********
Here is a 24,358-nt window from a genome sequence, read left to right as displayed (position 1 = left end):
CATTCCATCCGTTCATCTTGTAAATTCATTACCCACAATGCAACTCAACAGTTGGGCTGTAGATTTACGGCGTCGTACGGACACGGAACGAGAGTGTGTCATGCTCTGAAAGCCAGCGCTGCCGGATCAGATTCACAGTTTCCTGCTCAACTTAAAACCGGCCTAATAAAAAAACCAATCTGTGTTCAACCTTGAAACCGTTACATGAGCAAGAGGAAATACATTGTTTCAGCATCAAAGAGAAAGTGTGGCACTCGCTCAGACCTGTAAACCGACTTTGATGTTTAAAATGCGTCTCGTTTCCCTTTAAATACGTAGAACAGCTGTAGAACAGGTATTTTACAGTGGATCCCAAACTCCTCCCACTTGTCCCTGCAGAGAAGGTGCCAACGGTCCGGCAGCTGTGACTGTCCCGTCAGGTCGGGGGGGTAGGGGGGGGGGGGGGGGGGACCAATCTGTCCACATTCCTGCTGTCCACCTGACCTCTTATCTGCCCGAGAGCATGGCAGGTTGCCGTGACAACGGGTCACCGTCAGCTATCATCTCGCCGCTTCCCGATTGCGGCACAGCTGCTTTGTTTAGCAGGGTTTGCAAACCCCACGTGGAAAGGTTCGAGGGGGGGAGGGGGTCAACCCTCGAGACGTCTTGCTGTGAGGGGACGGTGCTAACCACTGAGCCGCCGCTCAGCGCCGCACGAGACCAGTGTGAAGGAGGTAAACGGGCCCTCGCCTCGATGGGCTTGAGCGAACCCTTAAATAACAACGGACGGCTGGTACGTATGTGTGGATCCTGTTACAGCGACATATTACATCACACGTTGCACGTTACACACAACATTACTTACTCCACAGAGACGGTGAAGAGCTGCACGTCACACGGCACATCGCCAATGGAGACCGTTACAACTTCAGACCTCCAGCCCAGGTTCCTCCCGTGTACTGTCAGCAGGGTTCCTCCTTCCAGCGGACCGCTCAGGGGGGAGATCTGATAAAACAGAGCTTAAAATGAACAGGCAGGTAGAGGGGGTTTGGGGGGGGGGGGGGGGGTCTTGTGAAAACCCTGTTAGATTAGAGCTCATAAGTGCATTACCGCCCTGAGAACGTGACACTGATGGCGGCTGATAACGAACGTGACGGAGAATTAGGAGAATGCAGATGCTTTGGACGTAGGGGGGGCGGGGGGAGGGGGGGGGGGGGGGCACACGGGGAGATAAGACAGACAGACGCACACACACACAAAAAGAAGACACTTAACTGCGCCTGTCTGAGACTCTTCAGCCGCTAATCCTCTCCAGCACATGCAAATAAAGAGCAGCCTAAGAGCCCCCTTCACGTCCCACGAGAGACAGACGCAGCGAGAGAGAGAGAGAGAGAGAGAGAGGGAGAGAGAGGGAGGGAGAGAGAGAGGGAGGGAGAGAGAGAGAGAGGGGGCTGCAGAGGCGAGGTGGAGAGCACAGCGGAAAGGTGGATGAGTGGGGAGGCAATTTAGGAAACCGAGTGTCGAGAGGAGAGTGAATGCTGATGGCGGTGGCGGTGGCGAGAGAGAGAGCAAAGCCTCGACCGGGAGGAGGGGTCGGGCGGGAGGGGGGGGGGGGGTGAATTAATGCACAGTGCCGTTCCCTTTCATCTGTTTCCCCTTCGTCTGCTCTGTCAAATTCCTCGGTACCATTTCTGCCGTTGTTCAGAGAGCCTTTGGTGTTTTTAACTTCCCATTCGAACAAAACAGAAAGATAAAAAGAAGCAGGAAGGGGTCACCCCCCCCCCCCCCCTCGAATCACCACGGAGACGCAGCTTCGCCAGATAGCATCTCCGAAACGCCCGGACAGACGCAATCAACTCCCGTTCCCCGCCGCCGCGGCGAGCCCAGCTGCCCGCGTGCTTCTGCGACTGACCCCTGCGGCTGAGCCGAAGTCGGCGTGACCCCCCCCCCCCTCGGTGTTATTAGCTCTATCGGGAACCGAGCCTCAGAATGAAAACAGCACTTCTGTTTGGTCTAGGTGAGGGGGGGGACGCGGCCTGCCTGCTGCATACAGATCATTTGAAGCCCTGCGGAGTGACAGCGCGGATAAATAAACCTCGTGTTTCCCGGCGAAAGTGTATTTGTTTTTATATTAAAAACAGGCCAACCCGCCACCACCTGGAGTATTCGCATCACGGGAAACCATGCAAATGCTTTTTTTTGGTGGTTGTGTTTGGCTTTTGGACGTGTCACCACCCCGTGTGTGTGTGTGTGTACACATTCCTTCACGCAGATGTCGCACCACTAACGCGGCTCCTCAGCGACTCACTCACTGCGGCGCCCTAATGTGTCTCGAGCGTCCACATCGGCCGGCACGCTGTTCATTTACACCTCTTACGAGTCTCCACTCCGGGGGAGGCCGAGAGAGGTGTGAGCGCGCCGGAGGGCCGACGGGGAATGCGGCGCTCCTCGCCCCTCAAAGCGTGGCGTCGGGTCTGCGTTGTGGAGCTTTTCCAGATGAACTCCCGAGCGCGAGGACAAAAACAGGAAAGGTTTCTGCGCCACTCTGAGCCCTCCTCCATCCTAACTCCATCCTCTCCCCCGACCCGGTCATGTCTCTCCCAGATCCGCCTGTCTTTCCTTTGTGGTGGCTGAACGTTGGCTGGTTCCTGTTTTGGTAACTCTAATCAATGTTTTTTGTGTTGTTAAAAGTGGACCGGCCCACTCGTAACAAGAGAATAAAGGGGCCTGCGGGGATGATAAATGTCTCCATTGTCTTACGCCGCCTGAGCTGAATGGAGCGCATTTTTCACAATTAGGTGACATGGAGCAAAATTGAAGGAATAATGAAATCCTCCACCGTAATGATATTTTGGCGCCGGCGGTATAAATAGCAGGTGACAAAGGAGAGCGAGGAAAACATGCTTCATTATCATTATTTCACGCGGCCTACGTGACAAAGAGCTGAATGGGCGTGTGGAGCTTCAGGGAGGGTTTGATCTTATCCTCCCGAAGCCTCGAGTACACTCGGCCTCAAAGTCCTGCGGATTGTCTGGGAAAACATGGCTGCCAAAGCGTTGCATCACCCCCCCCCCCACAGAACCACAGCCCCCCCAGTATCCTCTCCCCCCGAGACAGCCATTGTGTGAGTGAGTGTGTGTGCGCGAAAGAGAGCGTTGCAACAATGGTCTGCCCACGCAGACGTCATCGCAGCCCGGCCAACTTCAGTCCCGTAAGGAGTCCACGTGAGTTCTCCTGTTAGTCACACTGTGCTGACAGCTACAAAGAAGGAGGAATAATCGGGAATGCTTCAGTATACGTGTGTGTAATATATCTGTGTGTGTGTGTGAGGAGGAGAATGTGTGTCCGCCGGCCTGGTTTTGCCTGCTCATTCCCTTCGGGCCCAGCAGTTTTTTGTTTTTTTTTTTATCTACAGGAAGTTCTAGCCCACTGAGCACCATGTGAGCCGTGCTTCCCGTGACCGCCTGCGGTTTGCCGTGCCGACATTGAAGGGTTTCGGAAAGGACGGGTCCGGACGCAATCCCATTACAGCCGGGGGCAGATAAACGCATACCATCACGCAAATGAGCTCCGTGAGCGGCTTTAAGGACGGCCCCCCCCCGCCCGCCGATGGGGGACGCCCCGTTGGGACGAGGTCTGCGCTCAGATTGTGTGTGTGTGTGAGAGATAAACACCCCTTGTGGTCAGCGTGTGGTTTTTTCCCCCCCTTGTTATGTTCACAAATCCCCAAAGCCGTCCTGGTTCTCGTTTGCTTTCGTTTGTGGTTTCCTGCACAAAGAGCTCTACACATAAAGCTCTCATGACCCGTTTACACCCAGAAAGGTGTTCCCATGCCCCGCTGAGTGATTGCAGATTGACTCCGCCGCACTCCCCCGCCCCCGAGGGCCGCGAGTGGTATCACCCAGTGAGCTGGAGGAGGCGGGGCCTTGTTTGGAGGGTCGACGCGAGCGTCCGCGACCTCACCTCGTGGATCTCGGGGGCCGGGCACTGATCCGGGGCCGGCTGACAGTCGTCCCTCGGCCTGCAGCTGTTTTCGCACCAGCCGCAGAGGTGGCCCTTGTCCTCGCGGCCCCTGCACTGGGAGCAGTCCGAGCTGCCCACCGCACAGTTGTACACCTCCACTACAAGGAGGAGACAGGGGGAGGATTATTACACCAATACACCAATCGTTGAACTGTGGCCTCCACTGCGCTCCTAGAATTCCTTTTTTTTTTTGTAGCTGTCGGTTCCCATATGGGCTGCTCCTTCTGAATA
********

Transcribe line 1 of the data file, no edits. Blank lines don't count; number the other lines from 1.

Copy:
Here is a 24,358-nt window from a genome sequence, read left to right as displayed (position 1 = left end):